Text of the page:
Your Summer Won’t Be Complete Without This 3-Ingredient Watermelon Cocktail
The drink can be found on Korean American restaurant menus — and is so easy to make at home.
When it’s hot and sweaty, nothing cools me down like watermelon. But add soju to the big green melon, and it’s a party!
Watermelon has always been inextricably linked with summer and Korea for me – my family spent the long summers off from school in Seoul, and my mom and I would often go visit my aunt who lived at the top of a hill in neighborhood Donam-dong. It’s customary to bring a food gift when going to someone’s house, so at the base of the hill my mom would stop at the local fruit stand, thumping various sized watermelons until she would finally pick one to plunk in my arms. We would take turns carrying it up the steep hill, dripping sweat and panting in the heat. And once at my aunt’s door, collapse in the air conditioning to be rewarded with the sweet nectar of juicy, fresh watermelon that she’d cut up for us. Watermelon is widely consumed in Korea – in addition to being a reliable house-visiting gift, it’s often served as a refreshing palate cleanser at the end of restaurant meals.
These days, as an adult of legal drinking age, watermelon has become a different kind of vehicle – specifically for watermelon soju. It’s a popular group drink order amongst Korean Americans, and my first encounter with it was at Manhattan Koreatown institution Pocha 32. Saddle up to one of the steel round drinking tables at this Korean pub and you’ll see imbibers ladling the sweet pink concoction out of giant watermelons all around you.
It's simple enough to make at home. Acquire one big watermelon, lop off the top and scoop out all the flesh. Blend with a bottle or two of soju, a few splashes of lemon-lime soda and tons of ice. Serve in the hollowed-out watermelon and ladle your way to a night of sweet drinkable goodness.
Watermelon soju takes its cue from hwachae, a traditional Korean punch. Sort of a drinkable fruit salad, hwachae utilizes a variety of fruits to make refreshing drinks for Korea’s hot and humid summers. For the watermelon version, balled or cubed watermelon is mixed with other seasonal fruits (like honeydew or cantaloupe), sugared or honied water (simply add sugar or honey to water to make this) or watermelon juice and sometimes edible flowers.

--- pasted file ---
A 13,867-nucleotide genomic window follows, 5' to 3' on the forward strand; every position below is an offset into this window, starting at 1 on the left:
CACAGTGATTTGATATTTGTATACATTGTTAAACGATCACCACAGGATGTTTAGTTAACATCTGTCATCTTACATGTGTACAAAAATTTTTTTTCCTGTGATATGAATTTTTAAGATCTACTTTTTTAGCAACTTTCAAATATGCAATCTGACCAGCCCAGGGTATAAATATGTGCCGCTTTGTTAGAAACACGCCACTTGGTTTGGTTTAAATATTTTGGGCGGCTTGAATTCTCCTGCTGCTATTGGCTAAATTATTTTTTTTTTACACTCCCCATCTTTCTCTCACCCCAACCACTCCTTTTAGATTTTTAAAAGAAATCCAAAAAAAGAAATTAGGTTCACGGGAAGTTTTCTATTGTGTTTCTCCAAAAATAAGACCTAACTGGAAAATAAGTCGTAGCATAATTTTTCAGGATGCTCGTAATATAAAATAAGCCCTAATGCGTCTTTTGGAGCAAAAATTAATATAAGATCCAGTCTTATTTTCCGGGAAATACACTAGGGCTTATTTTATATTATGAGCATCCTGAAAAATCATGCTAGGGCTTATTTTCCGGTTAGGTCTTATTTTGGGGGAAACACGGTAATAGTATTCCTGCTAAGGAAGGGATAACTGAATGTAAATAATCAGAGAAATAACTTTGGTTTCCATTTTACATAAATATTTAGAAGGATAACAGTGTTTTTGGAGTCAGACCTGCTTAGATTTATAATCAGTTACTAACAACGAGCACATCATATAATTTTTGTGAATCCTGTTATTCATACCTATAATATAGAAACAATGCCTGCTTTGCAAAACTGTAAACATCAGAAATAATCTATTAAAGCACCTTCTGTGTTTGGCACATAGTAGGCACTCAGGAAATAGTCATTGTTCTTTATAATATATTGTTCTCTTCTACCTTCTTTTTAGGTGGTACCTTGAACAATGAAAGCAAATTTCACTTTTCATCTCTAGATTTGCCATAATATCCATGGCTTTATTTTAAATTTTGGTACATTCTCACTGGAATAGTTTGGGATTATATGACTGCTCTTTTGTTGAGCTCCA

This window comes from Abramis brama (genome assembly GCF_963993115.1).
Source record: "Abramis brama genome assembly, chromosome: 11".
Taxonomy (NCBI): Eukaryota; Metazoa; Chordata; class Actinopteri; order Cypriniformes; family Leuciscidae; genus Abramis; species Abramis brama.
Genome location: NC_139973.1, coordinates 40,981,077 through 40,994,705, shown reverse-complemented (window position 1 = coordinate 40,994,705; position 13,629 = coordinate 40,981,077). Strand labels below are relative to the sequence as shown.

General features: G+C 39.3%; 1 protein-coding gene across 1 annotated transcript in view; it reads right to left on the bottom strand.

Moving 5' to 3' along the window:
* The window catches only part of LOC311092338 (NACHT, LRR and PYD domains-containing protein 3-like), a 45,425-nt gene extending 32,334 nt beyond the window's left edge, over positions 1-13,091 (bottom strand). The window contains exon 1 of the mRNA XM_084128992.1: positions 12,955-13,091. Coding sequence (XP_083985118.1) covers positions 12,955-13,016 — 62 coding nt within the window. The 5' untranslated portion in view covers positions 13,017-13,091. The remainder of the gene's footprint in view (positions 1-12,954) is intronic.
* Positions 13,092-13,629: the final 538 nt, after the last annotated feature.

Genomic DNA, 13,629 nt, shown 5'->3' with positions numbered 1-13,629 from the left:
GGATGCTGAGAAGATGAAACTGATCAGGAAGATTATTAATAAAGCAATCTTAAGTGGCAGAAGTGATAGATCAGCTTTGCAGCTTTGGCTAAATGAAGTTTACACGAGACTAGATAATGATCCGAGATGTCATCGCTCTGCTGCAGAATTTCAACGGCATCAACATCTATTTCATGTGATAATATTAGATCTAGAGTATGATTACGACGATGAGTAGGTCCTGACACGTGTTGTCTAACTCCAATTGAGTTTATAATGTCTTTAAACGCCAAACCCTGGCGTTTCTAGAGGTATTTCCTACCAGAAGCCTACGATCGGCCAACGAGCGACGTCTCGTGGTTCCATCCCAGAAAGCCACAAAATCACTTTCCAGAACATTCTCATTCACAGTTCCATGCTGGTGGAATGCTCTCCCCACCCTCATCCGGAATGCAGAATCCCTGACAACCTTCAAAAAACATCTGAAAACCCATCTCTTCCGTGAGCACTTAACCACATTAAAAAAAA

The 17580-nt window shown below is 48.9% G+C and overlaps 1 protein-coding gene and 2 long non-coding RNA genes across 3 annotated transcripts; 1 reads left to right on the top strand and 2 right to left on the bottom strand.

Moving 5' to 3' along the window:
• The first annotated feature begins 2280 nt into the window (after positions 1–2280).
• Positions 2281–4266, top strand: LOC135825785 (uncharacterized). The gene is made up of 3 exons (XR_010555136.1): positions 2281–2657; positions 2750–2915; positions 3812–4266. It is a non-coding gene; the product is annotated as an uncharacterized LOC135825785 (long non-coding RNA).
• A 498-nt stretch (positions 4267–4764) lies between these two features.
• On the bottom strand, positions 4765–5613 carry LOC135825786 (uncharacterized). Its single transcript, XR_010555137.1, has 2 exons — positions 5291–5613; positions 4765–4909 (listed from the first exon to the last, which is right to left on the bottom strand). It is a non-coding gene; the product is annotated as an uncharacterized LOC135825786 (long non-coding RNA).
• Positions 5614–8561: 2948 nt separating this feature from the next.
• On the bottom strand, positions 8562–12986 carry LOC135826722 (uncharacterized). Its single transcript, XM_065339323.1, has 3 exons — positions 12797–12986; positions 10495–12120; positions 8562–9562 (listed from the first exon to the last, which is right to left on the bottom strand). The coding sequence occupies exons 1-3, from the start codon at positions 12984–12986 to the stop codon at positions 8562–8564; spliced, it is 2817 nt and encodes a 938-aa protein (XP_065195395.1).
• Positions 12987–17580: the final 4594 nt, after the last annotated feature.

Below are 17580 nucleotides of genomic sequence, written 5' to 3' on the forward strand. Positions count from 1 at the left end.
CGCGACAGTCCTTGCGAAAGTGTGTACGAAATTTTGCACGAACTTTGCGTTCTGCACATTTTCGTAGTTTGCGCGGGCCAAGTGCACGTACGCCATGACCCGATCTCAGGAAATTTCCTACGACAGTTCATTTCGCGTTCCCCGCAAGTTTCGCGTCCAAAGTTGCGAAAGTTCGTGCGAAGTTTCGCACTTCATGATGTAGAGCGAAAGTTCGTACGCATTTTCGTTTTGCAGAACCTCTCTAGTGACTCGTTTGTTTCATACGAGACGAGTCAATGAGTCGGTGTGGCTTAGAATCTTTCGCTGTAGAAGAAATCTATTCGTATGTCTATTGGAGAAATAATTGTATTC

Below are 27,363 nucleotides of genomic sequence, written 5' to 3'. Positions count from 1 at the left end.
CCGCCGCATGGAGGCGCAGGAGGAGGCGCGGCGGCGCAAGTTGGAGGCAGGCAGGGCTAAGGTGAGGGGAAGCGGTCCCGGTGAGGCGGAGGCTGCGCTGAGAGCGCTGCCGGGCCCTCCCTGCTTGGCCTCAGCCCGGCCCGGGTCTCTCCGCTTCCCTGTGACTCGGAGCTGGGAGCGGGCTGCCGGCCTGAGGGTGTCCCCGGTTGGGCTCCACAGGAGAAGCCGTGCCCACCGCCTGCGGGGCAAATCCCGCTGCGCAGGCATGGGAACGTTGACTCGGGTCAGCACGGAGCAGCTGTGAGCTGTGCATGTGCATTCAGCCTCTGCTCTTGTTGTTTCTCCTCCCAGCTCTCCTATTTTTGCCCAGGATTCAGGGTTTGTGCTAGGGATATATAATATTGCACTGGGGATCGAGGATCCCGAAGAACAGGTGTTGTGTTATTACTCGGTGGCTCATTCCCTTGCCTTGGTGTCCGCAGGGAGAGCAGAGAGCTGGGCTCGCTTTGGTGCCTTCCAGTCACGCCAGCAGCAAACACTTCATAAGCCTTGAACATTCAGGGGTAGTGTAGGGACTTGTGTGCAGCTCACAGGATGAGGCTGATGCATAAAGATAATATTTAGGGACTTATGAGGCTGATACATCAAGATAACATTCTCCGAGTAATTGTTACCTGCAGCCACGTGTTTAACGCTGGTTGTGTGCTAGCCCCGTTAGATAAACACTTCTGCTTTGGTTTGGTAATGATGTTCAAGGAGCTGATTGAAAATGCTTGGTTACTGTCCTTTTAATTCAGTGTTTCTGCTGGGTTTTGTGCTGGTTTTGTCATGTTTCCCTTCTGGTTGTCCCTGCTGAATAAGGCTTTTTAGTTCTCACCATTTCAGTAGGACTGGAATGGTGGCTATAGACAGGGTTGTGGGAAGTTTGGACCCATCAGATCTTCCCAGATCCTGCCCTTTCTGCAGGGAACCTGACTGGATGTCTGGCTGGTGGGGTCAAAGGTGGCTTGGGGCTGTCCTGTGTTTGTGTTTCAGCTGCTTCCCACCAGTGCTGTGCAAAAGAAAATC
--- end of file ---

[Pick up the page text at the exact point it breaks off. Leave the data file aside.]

From there, it’s not a big stretch to consider adding soju, Korea’s most popular alcoholic beverage. Soju is a clear liquor traditionally distilled from rice but more likely from potato or sweet potatoes these days. It’s similar to vodka but half as strong (clocking in at about 20% ABV), and a close cousin to Chinese baiju or Japanese shochu.
Soju’s natural lack of flavor lends itself to sweeteners – it’s common to blend fruits or yogurt with the liquor. And while flavored sojus in general have been popular in the native Korean market for some time, the popularity of watermelon soju seems to stem largely from the Korean American community. The large-format cocktail was a no-brainer crowd pleaser at long-standing spots like Pocha 32 and Sikgaek in Queens, eventually earning a place on menus at many bars and restaurants both stateside and in Korea.
So while this may be a summer unlike any other, we can still enjoy and endure the heatwaves of summer’s wane with a refreshing and potent watermelon soju right at home.